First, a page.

Matthew Maltese:          I don’t know. It really depends. It really depends. I think there are people more qualified than I to comment on the situation. I’m an engineer. I’m responsible for building the intervention. I always have to keep in mind the ethics of it. Having the right people in the room when those decisions are being made, the clinical care team, the parents, the child, the patient. That’s really critical, and that’s where the decision has to be made. That’s at the point of care.

Matthew Maltese:          Taking a step back to the point of FDA approval, I think it’s the same sort of template. You have to have a panel that represents the clinicians who are experts in the field. You have to have somebody who understands the regulatory pieces and what the statutes and the law say. Then you have to have the patient, and in the case of kids, the patients and their parents, a panel of them or a body of them, who are collectively speaking about these critical issues. Of, “I see what the mathematical risk is, but this is what it means to my life.”

Dan Henrich:     When do humanitarian device exemptions come into play in those types of situations? Can you talk a little bit about what an HDE is and what type of situation the FDA might grant?

Matthew Maltese:          I don’t have a lot of personal experience with them. There’s a certain threshold in terms of patient population, that if it’s below that threshold then an HDE kicks in. But still, it’s a challenging pathway to go through. If you really want to talk to somebody about that, you’ve got to talk to somebody like Seth Goldenberg or somebody like that. He could describe very well the ins and outs and advantages of all the various pathways. It’s a matter of debate, too, ongoing debate between the industry and the FDA as to what those thresholds, in terms of patient population, should be set at.

Dan Henrich:     I hope we’ve done a good job of framing for our listeners what is this environment and what are the different struggles and trade-offs that innovators are dealing with when they’re trying to develop new devices for kids. You’ve mentioned a couple times how important it is to have clinicians either innovating themselves or to be very closely tied to the team that is developing this product. It would be interesting for me to understand better, how does a clinician who’s practicing medicine full time, most of them got into that for a very specific reason and they want to be, whatever their hours are, not 9:00 to 5:00, probably. They want to be every day hands-on helping kids and their families. What’s the model for a clinician innovator who, maybe, is using a device off-label for years and developing their technique and really seeing, in a way that no one else can, the potential for a pediatric device innovation? What’s the model that you’ve seen be successful for bringing that idea to market?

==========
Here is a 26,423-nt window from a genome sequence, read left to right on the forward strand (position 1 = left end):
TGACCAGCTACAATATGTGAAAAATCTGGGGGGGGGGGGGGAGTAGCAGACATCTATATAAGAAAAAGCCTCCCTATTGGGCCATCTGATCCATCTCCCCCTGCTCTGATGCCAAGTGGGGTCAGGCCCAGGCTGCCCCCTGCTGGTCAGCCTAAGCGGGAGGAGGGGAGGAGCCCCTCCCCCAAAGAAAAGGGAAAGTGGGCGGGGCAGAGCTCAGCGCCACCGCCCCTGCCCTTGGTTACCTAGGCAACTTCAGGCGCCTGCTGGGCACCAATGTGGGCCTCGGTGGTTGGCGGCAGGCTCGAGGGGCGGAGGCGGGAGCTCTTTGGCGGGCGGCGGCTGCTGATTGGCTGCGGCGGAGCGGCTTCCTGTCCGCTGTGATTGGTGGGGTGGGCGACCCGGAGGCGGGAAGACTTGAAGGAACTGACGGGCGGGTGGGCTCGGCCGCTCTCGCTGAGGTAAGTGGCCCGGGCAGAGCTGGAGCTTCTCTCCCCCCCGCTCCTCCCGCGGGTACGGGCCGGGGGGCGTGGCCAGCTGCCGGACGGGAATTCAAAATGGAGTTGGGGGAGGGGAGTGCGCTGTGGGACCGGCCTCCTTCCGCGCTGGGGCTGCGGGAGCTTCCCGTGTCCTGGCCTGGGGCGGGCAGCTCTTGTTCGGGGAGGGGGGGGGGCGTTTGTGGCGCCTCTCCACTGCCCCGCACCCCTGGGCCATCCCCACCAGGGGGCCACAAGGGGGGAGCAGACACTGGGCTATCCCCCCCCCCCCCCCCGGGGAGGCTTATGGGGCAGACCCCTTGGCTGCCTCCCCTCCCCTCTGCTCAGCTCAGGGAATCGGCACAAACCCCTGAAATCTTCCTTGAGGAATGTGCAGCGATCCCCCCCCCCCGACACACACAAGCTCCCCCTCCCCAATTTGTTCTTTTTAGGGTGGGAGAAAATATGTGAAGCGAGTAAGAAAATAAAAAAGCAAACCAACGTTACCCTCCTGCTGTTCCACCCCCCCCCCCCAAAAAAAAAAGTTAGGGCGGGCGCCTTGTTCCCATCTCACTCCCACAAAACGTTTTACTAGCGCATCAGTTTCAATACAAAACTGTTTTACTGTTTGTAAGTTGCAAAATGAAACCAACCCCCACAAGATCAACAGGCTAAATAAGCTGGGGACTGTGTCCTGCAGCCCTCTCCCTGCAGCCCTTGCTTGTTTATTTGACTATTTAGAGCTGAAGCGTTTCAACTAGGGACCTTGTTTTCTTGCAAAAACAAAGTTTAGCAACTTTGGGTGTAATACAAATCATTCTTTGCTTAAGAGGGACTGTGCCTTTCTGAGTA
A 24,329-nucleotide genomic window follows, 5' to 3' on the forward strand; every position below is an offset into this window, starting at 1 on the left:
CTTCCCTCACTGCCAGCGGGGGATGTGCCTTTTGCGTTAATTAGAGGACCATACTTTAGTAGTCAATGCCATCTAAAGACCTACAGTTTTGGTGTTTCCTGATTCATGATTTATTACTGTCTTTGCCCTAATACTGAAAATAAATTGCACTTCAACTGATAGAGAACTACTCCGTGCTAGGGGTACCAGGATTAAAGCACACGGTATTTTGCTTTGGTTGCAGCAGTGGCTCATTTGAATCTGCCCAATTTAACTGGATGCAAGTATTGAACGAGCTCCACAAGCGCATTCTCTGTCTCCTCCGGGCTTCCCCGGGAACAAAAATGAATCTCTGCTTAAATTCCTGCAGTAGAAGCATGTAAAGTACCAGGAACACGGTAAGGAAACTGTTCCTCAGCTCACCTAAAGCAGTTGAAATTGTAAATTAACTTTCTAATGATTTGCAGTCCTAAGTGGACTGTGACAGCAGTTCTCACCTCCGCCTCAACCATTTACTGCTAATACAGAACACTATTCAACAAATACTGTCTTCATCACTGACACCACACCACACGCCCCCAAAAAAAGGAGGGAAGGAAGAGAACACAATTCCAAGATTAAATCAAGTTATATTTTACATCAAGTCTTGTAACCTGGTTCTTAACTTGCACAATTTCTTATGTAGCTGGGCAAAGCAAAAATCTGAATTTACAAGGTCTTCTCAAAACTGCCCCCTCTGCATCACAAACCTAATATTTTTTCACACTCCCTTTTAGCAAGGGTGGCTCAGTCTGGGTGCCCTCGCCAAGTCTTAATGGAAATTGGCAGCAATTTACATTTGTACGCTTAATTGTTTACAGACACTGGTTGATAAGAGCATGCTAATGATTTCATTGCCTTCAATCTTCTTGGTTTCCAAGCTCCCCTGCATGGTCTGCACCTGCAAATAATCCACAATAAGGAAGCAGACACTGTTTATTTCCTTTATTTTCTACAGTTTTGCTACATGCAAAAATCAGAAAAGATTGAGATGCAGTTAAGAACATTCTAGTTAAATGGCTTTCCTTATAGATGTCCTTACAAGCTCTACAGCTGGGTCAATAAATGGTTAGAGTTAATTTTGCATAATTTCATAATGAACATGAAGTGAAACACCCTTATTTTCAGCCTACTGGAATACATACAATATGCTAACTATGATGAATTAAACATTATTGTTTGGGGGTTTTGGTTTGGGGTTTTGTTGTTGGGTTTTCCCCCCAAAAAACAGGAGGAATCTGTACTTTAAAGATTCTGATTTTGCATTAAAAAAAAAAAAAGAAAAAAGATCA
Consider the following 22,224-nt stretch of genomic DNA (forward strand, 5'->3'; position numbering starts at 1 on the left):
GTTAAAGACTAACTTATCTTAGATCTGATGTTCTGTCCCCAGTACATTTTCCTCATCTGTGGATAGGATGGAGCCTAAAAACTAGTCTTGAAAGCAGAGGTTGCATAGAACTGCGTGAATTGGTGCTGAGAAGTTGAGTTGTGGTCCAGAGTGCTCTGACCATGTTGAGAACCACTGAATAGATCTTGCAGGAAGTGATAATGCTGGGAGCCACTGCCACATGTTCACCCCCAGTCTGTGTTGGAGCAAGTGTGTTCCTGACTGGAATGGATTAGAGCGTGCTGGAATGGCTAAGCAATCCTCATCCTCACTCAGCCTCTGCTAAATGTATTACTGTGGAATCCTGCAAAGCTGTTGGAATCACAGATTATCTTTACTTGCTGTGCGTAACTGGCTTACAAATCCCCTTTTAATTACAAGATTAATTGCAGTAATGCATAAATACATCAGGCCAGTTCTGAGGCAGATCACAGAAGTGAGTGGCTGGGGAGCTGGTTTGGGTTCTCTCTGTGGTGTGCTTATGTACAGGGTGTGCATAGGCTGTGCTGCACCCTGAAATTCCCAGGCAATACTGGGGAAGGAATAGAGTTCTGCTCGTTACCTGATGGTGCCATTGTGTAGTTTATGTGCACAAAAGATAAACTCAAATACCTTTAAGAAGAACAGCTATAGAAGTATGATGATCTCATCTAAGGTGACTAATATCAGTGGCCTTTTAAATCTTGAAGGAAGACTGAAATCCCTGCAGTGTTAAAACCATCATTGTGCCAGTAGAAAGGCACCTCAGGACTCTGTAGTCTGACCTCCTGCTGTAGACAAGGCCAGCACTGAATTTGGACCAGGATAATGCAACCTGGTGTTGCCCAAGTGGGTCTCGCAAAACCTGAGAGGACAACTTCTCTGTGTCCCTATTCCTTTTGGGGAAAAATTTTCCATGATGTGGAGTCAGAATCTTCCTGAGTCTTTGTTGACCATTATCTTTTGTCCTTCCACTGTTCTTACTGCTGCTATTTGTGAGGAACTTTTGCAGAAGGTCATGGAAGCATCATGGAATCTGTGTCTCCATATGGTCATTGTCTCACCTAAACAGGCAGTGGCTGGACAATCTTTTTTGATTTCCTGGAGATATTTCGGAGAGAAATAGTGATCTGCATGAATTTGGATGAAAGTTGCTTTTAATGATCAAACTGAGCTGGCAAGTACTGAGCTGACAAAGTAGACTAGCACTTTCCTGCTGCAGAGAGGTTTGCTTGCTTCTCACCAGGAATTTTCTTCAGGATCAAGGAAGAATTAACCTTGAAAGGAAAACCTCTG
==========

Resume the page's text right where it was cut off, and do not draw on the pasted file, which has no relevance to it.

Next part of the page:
Matthew Maltese:          Let me walk back my earlier statement about clinician innovator. There are certainly great examples of clinician innovators, but maybe introduce a new concept called a clinician needs finder and decouple that you have to innovate and find the need at the same time. You could very systematically, as a clinician, spend time just understanding the need and recruiting others who may join you in the innovation process, the solution process downstream, but at the moment that you recruit them, you’re in the needs finding space of just trying to figure out, what is the problem? Because there are scores of devices and other so-called great ideas that die downstream because the upstream unmet need was either not there or not well defined. Spending a long time on understanding the problem and understanding the unmet need is always warranted. You heard it here first, folks. Clinician needs finder. It’s a new person. It’s a new title. The next part of your question was, how does a clinician innovator go about innovating?

Dan Henrich:     Well, what’s the model you’ve seen be successful in your experience or even, maybe, now I want to refine my question now that you’ve said that. You’ve spent a lot of time working in an environment with pediatric specialists. They’re aware of these needs. What’s the mechanism for collecting all those needs at a big research institution? Is there a method, does it vary from institution to institution? Or is it on the clinician to go to the biomechanics research department or whatever it is and say, “Hey, I have this problem. Can you help me solve it?” Or is there a mechanism for collecting those needs?

Matthew Maltese:          I think that there is not a mechanism, at least in my observance at multiple institutions. There are a few spots that do it well. The Stanford Biodesign program I think is excellent, and Cincinnati has a great program, and others too. I think that, for the most part, the clinician needs finder is not a frequently observed phenomenon. It’s mostly the clinician innovator, who hopefully starts out as a clinician needs finder and then blossoms as an innovator.